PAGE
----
The link between doing nothing and unleashing our creative genius can be brought back to the workings of our left and right brain. The left side of the brain is associated with logic, analysis, objectivity and language while the right side is more visual, intuitive and holistic. As we go through our day, we tend to be more left-brain dominant with the right-brain taking a secondary role. It’s in those times of nothingness that the right side of the brain gets come to the forefront allowing flashes of inspiration to come through.

When we talk about doing nothing, it doesn’t necessarily mean meditating for hours or heading for the mountains. It could just be 5 minutes focused on paying attention to your breath or taking time during your workday to get out of the office to go for a walk without distractions, switching off your thoughts about work and focusing instead on being mindful of the moment you’re in, your surroundings or how it feels to be outside. Taking small moments through the day could make a big difference to how you’re working.

Consider these suggestions for working in more down time into your life:

  • Plan for it. Schedule in evenings or weekend days without work and holidays each year that are less about getting things done and more about just taking time off.
  • Give yourself permission to have downtime when you need to. If taking some time to do nothing can help our brains process information and look at things from a fresh perspective, it’s a great reason to take time out if you’re stuck on a problem.
  • Reduce device use. Our phones are an easy distraction and always tempting us with that dopamine hit. Restrict use and create boundaries to reduce reliance on it so you can free up time for your brain to just be.
  • Brain dump. Our short-term memory has limited capacity so having your to-do list on your mind all the time can be distracting and slow down mental processing, just like having a cluttered RAM on your laptop can slow down its function. Write your to-dos down to clear some mental space, feel more organised and lower stress levels.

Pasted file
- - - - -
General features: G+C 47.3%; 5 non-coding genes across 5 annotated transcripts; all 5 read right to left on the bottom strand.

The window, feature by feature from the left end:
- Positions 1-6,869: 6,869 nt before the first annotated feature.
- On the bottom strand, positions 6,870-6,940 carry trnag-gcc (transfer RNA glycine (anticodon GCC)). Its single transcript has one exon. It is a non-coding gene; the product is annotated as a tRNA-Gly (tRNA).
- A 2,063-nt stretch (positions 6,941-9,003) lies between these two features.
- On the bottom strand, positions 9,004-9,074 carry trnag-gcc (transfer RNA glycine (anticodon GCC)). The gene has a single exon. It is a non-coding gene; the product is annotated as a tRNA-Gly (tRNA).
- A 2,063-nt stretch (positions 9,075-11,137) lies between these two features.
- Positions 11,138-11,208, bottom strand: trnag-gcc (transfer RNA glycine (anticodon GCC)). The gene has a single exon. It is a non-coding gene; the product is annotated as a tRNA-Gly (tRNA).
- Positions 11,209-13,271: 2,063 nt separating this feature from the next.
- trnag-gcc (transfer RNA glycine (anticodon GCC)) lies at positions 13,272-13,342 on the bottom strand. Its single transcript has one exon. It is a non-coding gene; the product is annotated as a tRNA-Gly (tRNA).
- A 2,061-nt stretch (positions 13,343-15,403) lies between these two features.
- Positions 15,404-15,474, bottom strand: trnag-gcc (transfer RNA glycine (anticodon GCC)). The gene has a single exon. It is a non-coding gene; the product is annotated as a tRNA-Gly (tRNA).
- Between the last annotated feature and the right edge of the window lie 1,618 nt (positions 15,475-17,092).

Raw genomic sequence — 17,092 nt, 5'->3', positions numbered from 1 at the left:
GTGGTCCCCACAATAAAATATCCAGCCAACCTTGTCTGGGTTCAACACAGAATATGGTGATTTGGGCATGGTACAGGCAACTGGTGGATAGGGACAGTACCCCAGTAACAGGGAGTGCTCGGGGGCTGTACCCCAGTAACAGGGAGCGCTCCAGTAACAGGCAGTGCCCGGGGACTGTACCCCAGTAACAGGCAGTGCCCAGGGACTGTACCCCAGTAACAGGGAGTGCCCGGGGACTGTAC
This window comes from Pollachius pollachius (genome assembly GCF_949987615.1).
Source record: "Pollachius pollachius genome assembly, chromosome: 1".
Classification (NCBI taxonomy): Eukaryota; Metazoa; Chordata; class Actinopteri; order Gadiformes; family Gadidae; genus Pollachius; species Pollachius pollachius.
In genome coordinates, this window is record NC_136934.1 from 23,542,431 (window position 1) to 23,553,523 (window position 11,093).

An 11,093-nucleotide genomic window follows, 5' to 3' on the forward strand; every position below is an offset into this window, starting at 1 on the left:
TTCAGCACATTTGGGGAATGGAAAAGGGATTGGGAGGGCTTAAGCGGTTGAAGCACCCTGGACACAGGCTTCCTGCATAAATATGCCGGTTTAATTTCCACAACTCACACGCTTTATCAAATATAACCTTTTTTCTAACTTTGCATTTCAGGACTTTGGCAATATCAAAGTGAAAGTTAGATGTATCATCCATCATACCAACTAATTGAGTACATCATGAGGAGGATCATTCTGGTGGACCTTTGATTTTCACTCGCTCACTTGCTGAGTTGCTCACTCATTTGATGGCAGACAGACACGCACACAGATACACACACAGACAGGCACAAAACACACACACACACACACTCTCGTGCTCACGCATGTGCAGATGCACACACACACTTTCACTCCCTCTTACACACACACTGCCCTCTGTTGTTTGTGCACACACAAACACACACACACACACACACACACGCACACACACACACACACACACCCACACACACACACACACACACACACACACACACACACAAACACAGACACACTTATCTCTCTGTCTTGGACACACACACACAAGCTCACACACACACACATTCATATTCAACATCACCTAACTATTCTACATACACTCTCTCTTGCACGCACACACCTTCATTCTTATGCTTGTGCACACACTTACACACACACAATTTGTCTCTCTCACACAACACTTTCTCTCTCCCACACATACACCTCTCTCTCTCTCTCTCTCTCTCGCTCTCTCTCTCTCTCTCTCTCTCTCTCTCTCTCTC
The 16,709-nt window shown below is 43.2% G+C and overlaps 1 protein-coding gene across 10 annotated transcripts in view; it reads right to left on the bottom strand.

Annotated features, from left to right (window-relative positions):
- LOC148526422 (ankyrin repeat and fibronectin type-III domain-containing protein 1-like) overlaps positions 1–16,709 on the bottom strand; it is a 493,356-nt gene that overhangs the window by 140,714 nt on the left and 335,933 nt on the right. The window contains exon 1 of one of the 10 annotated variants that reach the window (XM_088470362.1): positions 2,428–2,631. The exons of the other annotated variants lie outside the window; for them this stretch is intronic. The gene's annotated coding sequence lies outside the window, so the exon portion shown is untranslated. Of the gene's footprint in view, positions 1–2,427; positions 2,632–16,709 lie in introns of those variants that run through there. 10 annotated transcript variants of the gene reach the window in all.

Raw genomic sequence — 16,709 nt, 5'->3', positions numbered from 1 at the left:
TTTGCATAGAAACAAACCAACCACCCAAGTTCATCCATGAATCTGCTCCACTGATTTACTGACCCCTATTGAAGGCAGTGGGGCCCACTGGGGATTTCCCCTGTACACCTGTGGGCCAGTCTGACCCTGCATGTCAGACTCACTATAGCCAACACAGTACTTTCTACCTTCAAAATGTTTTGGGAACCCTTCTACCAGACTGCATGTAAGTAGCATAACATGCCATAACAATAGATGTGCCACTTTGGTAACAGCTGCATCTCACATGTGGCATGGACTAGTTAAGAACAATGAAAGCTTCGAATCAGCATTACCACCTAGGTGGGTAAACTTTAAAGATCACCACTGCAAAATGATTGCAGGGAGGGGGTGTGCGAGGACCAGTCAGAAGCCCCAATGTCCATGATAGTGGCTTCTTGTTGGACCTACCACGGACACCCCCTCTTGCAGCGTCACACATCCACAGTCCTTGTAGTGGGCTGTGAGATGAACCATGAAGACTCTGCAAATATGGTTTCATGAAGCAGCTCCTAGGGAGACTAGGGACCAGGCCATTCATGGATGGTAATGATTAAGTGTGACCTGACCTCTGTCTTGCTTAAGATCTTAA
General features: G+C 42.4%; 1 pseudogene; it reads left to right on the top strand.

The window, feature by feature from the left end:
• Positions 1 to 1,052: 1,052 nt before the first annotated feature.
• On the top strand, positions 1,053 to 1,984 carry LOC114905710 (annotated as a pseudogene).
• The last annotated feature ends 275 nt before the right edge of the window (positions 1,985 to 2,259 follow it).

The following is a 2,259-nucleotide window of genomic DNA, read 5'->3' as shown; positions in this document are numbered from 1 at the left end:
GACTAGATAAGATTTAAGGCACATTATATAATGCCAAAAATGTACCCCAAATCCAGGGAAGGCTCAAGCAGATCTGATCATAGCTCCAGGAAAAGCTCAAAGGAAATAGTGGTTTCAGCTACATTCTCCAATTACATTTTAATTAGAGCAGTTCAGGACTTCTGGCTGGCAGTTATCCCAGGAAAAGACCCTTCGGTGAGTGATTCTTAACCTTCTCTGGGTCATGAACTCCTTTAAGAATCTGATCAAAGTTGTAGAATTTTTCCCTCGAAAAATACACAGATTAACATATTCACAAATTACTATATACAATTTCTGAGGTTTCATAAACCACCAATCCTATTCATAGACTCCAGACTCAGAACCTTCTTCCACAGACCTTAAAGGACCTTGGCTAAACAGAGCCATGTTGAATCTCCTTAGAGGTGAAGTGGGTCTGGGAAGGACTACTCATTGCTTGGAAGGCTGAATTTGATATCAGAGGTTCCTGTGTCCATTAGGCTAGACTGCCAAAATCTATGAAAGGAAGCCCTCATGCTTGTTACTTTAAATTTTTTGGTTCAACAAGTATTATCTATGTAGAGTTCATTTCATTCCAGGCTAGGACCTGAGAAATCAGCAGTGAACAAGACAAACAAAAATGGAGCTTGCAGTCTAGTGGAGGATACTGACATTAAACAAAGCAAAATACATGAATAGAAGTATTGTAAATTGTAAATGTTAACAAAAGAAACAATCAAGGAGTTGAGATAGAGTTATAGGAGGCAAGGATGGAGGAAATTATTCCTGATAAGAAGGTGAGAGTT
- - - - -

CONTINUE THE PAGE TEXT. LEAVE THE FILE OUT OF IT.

• Say No when you need to. Be aware of overcommitting and spreading yourself too thin. When you say no to new demands you’ll have more time and space to commit to existing responsibilities and look after yourself.
  • Create routines. Just as morning routines can set you up for a good day, creating routines at the end of the day to unwind, and disconnect from work can help calm your mind and set you up for a better night’s sleep.

As we come up to the summer break, its an ideal time to think about setting aside more than just a few moments of do-nothing time.

Instead of being consumed with always having something to do, somewhere to be or someone to meet, take time to just be. Instead of always thinking what’s next, wherever you are, whatever you’re doing, sink into the moment and be all there. Be mindful of the moments you’re in, the experiences you have and the connections you make, with others and yourself. You might surprise yourself with some epiphany moments.

Businesses and governments take time to review how they’ve done and consider where they’re going, we should be able to do this for ourselves as well. To do this, we need to make the mental space to reflect, review and make decisions. Being busy all the time doesn’t allow for this to happen.

A few weeks off at summer, doing nothing, provides the perfect environment to reflect and gather our thoughts. It allows us to switch off, unwind and build energy that we’ve been expending all year while regular do-nothing time can help us stay more balanced through the year.